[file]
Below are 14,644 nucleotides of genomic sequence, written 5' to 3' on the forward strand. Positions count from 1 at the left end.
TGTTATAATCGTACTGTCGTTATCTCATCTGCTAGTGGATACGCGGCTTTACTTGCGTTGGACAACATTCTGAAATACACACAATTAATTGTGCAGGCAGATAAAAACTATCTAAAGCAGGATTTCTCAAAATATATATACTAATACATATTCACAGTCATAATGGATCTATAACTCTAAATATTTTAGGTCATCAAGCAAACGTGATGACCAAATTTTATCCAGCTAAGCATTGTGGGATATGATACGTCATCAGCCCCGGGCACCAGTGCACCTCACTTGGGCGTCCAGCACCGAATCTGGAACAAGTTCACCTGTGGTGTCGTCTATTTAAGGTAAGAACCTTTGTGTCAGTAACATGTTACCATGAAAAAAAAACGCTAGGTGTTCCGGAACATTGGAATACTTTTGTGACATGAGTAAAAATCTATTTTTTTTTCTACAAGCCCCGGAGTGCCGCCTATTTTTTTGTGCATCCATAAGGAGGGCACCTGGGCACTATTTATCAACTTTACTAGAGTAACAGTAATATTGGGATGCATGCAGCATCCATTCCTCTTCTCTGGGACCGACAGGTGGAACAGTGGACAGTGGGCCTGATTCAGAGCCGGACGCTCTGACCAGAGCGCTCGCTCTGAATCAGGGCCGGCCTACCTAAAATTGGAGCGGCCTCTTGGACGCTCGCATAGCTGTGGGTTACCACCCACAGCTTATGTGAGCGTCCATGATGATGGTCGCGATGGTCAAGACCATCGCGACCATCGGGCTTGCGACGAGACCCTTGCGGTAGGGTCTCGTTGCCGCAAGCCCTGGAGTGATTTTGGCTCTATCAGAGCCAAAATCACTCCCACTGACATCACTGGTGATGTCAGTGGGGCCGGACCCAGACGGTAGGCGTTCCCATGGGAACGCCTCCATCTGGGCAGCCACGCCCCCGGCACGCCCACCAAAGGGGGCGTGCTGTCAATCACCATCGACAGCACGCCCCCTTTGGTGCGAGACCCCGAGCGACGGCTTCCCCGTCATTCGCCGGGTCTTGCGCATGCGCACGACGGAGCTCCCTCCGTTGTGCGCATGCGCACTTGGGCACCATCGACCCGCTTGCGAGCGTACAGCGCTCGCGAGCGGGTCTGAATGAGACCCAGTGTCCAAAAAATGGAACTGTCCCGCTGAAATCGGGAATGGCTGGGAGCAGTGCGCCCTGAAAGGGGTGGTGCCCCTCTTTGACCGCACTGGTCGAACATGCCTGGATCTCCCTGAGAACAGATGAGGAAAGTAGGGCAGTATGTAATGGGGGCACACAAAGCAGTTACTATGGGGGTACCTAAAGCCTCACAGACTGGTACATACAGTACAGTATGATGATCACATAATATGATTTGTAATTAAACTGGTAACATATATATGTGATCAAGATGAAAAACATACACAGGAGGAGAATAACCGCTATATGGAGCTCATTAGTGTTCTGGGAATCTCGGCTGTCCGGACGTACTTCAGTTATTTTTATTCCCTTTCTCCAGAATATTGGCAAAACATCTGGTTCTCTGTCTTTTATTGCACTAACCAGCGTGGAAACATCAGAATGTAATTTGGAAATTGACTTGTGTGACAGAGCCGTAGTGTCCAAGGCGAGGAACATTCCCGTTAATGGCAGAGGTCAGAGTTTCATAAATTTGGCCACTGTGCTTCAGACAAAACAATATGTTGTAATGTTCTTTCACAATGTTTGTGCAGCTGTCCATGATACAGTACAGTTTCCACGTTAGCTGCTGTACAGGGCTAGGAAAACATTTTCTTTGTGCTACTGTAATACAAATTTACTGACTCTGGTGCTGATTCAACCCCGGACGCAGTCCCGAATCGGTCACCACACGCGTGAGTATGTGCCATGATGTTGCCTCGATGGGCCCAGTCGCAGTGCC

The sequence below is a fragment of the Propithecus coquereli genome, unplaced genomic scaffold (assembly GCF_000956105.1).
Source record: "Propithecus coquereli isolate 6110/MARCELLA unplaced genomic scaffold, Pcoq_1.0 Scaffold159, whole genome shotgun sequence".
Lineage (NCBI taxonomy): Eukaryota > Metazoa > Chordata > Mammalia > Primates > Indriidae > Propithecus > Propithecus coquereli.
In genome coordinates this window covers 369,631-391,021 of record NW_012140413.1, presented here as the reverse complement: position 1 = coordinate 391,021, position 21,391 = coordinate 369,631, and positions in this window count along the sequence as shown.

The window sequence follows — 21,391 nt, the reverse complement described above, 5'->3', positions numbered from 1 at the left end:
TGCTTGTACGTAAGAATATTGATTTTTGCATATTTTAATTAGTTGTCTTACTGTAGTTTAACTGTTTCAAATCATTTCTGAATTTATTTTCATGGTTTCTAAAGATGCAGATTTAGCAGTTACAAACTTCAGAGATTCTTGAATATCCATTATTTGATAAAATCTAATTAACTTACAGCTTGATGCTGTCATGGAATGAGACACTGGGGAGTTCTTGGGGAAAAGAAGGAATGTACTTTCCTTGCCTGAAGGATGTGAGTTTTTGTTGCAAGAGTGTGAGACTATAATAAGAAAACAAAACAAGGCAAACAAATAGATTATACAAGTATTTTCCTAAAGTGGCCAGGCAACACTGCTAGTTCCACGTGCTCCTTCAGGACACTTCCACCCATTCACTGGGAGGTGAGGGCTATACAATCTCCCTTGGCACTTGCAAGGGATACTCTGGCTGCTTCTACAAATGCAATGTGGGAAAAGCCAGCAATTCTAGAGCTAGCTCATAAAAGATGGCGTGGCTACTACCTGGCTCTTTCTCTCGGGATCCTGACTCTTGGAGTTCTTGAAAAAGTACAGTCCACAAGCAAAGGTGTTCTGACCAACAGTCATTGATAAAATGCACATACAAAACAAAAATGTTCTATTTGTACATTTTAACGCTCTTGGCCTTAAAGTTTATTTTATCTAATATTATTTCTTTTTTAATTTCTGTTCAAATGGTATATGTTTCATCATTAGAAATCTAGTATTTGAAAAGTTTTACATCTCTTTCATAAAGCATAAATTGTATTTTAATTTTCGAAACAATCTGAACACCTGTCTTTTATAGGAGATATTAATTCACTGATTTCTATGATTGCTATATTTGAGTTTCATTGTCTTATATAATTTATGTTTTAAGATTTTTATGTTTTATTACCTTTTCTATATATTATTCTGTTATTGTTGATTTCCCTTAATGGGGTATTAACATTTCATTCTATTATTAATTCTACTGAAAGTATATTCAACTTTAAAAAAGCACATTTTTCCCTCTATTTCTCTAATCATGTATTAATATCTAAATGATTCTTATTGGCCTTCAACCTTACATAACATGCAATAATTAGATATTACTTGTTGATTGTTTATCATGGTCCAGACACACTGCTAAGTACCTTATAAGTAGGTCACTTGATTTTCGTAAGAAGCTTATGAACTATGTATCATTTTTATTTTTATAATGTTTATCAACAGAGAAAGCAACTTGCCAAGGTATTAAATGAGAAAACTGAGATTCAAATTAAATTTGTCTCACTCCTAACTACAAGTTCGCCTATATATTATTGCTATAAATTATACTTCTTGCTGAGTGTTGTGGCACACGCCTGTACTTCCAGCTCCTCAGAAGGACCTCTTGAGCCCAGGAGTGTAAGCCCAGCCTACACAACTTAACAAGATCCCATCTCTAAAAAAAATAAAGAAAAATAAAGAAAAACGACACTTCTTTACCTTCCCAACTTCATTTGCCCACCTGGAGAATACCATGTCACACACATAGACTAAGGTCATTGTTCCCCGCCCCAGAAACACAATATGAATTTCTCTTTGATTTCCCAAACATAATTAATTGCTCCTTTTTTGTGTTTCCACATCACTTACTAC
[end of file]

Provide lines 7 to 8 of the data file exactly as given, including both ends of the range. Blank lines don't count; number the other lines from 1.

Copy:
The window sequence follows — 21,391 nt, the reverse complement described above, 5'->3', positions numbered from 1 at the left end:
TGCTTGTACGTAAGAATATTGATTTTTGCATATTTTAATTAGTTGTCTTACTGTAGTTTAACTGTTTCAAATCATTTCTGAATTTATTTTCATGGTTTCTAAAGATGCAGATTTAGCAGTTACAAACTTCAGAGATTCTTGAATATCCATTATTTGATAAAATCTAATTAACTTACAGCTTGATGCTGTCATGGAATGAGACACTGGGGAGTTCTTGGGGAAAAGAAGGAATGTACTTTCCTTGCCTGAAGGATGTGAGTTTTTGTTGCAAGAGTGTGAGACTATAATAAGAAAACAAAACAAGGCAAACAAATAGATTATACAAGTATTTTCCTAAAGTGGCCAGGCAACACTGCTAGTTCCACGTGCTCCTTCAGGACACTTCCACCCATTCACTGGGAGGTGAGGGCTATACAATCTCCCTTGGCACTTGCAAGGGATACTCTGGCTGCTTCTACAAATGCAATGTGGGAAAAGCCAGCAATTCTAGAGCTAGCTCATAAAAGATGGCGTGGCTACTACCTGGCTCTTTCTCTCGGGATCCTGACTCTTGGAGTTCTTGAAAAAGTACAGTCCACAAGCAAAGGTGTTCTGACCAACAGTCATTGATAAAATGCACATACAAAACAAAAATGTTCTATTTGTACATTTTAACGCTCTTGGCCTTAAAGTTTATTTTATCTAATATTATTTCTTTTTTAATTTCTGTTCAAATGGTATATGTTTCATCATTAGAAATCTAGTATTTGAAAAGTTTTACATCTCTTTCATAAAGCATAAATTGTATTTTAATTTTCGAAACAATCTGAACACCTGTCTTTTATAGGAGATATTAATTCACTGATTTCTATGATTGCTATATTTGAGTTTCATTGTCTTATATAATTTATGTTTTAAGATTTTTATGTTTTATTACCTTTTCTATATATTATTCTGTTATTGTTGATTTCCCTTAATGGGGTATTAACATTTCATTCTATTATTAATTCTACTGAAAGTATATTCAACTTTAAAAAAGCACATTTTTCCCTCTATTTCTCTAATCATGTATTAATATCTAAATGATTCTTATTGGCCTTCAACCTTACATAACATGCAATAATTAGATATTACTTGTTGATTGTTTATCATGGTCCAGACACACTGCTAAGTACCTTATAAGTAGGTCACTTGATTTTCGTAAGAAGCTTATGAACTATGTATCATTTTTATTTTTATAATGTTTATCAACAGAGAAAGCAACTTGCCAAGGTATTAAATGAGAAAACTGAGATTCAAATTAAATTTGTCTCACTCCTAACTACAAGTTCGCCTATATATTATTGCTATAAATTATACTTCTTGCTGAGTGTTGTGGCACACGCCTGTACTTCCAGCTCCTCAGAAGGACCTCTTGAGCCCAGGAGTGTAAGCCCAGCCTACACAACTTAACAAGATCCCATCTCTAAAAAAAATAAAGAAAAATAAAGAAAAACGACACTTCTTTACCTTCCCAACTTCATTTGCCCACCTGGAGAATACCATGTCACACACATAGACTAAGGTCATTGTTCCCCGCCCCAGAAACACAATATGAATTTCTCTTTGATTTCCCAAACATAATTAATTGCTCCTTTTTTGTGTTTCCACATCACTTACTAC